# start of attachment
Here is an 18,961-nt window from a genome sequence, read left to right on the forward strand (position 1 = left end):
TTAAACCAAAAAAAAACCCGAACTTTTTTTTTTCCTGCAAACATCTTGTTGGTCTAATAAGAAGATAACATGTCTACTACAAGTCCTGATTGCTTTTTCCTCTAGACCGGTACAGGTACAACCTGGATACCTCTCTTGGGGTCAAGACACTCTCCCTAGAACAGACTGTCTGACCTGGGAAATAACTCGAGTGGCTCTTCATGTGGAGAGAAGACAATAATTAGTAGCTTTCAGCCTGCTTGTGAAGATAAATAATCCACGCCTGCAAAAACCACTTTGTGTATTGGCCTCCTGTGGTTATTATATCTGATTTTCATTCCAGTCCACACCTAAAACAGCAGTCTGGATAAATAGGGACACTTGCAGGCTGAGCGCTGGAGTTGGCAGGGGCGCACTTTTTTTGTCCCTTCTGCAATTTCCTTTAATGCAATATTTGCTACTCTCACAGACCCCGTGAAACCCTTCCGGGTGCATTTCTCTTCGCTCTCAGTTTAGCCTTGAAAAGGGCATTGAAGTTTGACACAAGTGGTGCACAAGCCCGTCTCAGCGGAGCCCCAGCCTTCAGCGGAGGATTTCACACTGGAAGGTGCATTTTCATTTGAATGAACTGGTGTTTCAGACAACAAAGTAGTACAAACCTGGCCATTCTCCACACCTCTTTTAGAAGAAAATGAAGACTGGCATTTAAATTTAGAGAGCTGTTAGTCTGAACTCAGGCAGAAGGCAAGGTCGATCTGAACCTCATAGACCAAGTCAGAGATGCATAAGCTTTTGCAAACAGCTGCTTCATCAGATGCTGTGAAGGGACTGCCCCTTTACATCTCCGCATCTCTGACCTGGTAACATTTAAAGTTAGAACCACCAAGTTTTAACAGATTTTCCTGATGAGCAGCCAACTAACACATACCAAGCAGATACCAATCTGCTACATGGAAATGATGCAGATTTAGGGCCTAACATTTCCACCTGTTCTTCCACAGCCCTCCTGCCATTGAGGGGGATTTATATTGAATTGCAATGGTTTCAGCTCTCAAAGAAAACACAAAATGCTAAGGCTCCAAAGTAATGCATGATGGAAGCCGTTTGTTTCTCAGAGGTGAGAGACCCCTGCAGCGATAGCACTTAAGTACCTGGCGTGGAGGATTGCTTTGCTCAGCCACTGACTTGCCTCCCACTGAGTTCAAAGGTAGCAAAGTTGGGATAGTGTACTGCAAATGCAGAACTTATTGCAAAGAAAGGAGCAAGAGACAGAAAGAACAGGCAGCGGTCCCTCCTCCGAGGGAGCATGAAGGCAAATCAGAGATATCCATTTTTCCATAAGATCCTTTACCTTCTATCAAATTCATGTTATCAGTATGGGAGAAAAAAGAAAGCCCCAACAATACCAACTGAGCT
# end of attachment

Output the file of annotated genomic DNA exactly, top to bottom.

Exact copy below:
Here is an 18,961-nt window from a genome sequence, read left to right on the forward strand (position 1 = left end):
TTAAACCAAAAAAAAACCCGAACTTTTTTTTTTCCTGCAAACATCTTGTTGGTCTAATAAGAAGATAACATGTCTACTACAAGTCCTGATTGCTTTTTCCTCTAGACCGGTACAGGTACAACCTGGATACCTCTCTTGGGGTCAAGACACTCTCCCTAGAACAGACTGTCTGACCTGGGAAATAACTCGAGTGGCTCTTCATGTGGAGAGAAGACAATAATTAGTAGCTTTCAGCCTGCTTGTGAAGATAAATAATCCACGCCTGCAAAAACCACTTTGTGTATTGGCCTCCTGTGGTTATTATATCTGATTTTCATTCCAGTCCACACCTAAAACAGCAGTCTGGATAAATAGGGACACTTGCAGGCTGAGCGCTGGAGTTGGCAGGGGCGCACTTTTTTTGTCCCTTCTGCAATTTCCTTTAATGCAATATTTGCTACTCTCACAGACCCCGTGAAACCCTTCCGGGTGCATTTCTCTTCGCTCTCAGTTTAGCCTTGAAAAGGGCATTGAAGTTTGACACAAGTGGTGCACAAGCCCGTCTCAGCGGAGCCCCAGCCTTCAGCGGAGGATTTCACACTGGAAGGTGCATTTTCATTTGAATGAACTGGTGTTTCAGACAACAAAGTAGTACAAACCTGGCCATTCTCCACACCTCTTTTAGAAGAAAATGAAGACTGGCATTTAAATTTAGAGAGCTGTTAGTCTGAACTCAGGCAGAAGGCAAGGTCGATCTGAACCTCATAGACCAAGTCAGAGATGCATAAGCTTTTGCAAACAGCTGCTTCATCAGATGCTGTGAAGGGACTGCCCCTTTACATCTCCGCATCTCTGACCTGGTAACATTTAAAGTTAGAACCACCAAGTTTTAACAGATTTTCCTGATGAGCAGCCAACTAACACATACCAAGCAGATACCAATCTGCTACATGGAAATGATGCAGATTTAGGGCCTAACATTTCCACCTGTTCTTCCACAGCCCTCCTGCCATTGAGGGGGATTTATATTGAATTGCAATGGTTTCAGCTCTCAAAGAAAACACAAAATGCTAAGGCTCCAAAGTAATGCATGATGGAAGCCGTTTGTTTCTCAGAGGTGAGAGACCCCTGCAGCGATAGCACTTAAGTACCTGGCGTGGAGGATTGCTTTGCTCAGCCACTGACTTGCCTCCCACTGAGTTCAAAGGTAGCAAAGTTGGGATAGTGTACTGCAAATGCAGAACTTATTGCAAAGAAAGGAGCAAGAGACAGAAAGAACAGGCAGCGGTCCCTCCTCCGAGGGAGCATGAAGGCAAATCAGAGATATCCATTTTTCCATAAGATCCTTTACCTTCTATCAAATTCATGTTATCAGTATGGGAGAAAAAAGAAAGCCCCAACAATACCAACTGAGCT